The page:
Conditional Cross Entropy Method for the Actor

The primary role of the Actor is to identify—or learn— \operatorname*{arg\,max}_{a^{\prime}\in\mathcal{A}}Q_{\mathbf{\theta}}(S_{t+1}% ,a^{\prime}) for the Expert. Different strategies can be used to obtain this greedy action on each step. The simplest strategy is to solve this optimization with gradient ascent, to convergence, on every time step. This is problematic for two reasons: it is expensive and is likely to get stuck in suboptimal stationary points.

Consider now a slightly more effective strategy, that learns an Actor that can provide an approximate greedy action that can serve as a good initial point for gradient ascent. Such a strategy reduces the number of gradient ascent steps required, and so makes it more feasible to solve the gradient ascent problem on each step. After obtaining a^{\prime} at the end of the gradient ascent iterations, the Actor can be trained towards a^{\prime}, using a supervised learning update on \pi_{\mathbf{w}}(\cdot|S_{t+1}). The Actor will slowly learn to select better initial actions, conditioned on state, that are near stationary points for Q(s,a)—which hopefully correspond to high-value actions. This Actor learns to maximize Q, reducing computational complexity, but still suffers from reaching suboptimal stationary points.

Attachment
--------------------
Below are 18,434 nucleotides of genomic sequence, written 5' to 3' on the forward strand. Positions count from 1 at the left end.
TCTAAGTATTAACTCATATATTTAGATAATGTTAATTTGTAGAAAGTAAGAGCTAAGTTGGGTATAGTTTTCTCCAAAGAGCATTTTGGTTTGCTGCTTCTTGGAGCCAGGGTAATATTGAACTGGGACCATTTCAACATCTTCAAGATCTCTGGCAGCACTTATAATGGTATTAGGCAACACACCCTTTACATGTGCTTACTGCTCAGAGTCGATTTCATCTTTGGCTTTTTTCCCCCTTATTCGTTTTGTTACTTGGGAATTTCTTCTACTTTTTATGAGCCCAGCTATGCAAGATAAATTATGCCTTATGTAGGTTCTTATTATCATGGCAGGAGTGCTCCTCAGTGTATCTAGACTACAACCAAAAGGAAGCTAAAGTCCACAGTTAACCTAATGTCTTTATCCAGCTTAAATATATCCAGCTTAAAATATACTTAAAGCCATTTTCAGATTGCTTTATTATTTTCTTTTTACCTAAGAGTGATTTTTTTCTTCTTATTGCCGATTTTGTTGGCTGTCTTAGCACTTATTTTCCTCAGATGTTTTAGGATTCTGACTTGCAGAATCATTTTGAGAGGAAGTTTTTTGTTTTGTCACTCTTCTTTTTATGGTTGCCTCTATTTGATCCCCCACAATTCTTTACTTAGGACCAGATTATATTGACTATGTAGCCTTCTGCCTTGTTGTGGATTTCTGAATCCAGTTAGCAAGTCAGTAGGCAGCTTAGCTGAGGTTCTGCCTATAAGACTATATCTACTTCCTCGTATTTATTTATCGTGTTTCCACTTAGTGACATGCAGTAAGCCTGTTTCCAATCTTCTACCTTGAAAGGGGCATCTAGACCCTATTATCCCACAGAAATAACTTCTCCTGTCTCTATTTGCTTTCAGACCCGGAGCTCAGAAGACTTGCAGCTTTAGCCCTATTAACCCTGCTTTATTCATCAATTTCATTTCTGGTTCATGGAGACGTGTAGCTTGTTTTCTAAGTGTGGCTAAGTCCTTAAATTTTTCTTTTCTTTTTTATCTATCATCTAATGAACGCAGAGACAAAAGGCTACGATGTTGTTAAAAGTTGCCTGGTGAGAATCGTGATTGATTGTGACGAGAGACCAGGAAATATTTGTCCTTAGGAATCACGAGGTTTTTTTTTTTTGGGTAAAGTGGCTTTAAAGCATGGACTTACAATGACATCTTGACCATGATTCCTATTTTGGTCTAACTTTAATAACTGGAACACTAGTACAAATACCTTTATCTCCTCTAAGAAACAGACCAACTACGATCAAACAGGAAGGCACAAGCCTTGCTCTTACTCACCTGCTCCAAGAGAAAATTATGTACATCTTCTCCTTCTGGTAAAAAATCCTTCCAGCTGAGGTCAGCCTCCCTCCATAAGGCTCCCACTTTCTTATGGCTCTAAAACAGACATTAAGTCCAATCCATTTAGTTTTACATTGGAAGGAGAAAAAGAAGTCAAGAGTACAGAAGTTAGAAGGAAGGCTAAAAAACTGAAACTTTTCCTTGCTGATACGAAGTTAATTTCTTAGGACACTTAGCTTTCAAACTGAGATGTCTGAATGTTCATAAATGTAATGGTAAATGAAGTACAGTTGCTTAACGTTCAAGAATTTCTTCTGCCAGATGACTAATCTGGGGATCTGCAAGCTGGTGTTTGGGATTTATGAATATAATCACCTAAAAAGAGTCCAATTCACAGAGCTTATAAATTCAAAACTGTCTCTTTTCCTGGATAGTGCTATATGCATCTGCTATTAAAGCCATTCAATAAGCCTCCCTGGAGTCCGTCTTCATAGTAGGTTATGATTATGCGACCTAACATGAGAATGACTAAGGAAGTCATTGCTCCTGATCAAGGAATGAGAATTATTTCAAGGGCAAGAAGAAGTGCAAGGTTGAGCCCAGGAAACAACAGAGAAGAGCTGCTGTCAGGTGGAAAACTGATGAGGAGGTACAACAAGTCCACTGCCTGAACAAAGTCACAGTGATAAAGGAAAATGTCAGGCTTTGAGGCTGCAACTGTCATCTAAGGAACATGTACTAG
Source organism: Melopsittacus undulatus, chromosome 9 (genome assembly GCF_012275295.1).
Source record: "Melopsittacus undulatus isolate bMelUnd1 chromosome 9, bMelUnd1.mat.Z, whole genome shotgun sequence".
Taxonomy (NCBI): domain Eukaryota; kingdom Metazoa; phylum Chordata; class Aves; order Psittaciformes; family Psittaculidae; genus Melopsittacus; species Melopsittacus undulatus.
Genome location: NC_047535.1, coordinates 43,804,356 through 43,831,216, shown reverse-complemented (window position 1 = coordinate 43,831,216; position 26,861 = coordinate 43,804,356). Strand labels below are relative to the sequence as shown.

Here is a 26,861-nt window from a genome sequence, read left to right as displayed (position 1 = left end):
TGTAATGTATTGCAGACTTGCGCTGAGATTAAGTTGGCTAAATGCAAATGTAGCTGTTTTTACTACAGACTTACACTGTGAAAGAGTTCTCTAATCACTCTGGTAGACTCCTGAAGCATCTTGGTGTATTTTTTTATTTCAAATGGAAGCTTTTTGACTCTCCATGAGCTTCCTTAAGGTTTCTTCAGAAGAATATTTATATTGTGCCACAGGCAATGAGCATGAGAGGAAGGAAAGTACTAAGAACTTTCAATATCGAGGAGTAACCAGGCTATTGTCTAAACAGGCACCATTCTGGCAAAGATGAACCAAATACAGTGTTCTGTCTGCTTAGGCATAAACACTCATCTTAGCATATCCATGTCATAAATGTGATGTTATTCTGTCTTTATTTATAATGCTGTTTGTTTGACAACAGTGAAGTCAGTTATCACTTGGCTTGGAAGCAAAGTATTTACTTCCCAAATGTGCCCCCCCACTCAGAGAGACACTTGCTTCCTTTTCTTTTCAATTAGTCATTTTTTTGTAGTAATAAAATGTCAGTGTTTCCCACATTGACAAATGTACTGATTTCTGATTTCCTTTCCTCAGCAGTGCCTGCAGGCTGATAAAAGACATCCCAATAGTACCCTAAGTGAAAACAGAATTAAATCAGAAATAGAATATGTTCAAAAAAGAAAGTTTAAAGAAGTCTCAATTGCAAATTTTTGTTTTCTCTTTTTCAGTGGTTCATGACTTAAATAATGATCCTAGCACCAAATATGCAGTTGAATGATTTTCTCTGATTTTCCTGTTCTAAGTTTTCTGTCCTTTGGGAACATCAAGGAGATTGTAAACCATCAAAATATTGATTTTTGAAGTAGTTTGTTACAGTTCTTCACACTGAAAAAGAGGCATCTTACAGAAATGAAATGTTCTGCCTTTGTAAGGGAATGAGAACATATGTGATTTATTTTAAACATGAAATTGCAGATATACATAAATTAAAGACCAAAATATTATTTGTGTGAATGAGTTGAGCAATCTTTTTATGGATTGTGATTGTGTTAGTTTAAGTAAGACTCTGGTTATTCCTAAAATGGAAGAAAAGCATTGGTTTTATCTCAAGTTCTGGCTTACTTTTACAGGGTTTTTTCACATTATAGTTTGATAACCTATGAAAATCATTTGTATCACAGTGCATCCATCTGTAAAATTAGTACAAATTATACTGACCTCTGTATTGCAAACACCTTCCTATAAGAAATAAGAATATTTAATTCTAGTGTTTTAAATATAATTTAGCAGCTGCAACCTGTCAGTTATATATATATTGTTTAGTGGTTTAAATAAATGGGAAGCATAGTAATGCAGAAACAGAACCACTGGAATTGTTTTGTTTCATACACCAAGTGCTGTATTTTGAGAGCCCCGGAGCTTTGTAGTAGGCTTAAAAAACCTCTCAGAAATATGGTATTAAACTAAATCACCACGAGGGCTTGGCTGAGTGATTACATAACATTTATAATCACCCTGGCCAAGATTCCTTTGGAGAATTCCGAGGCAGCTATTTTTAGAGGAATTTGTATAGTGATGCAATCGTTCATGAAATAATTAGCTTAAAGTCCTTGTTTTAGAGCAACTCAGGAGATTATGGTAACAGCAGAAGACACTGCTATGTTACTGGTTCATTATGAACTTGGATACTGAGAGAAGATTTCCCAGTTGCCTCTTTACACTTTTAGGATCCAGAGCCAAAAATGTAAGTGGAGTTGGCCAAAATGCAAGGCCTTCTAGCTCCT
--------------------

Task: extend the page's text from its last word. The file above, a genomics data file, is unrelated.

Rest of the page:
To overcome this issue, we propose an approach inspired by the Cross Entropy Method from global optimization. Global optimization strategies are designed to find the global optimum of a function f(\theta) for some parameters \theta. For example, for parameters \theta of a neural network, f may be the loss function on a sample of data. The advantage of these methods is that they do not rely on gradient-based strategies, which are prone to getting stuck in saddlepoints and local optima. Instead, they use randomized search strategies, that have been shown to be effective in practice [\citeauthoryearSalimans et al.2017, \citeauthoryearPeters and Schaal2007, \citeauthoryearSzita and Lörincz2006, \citeauthoryearHansen, Müller, and Koumoutsakos2003].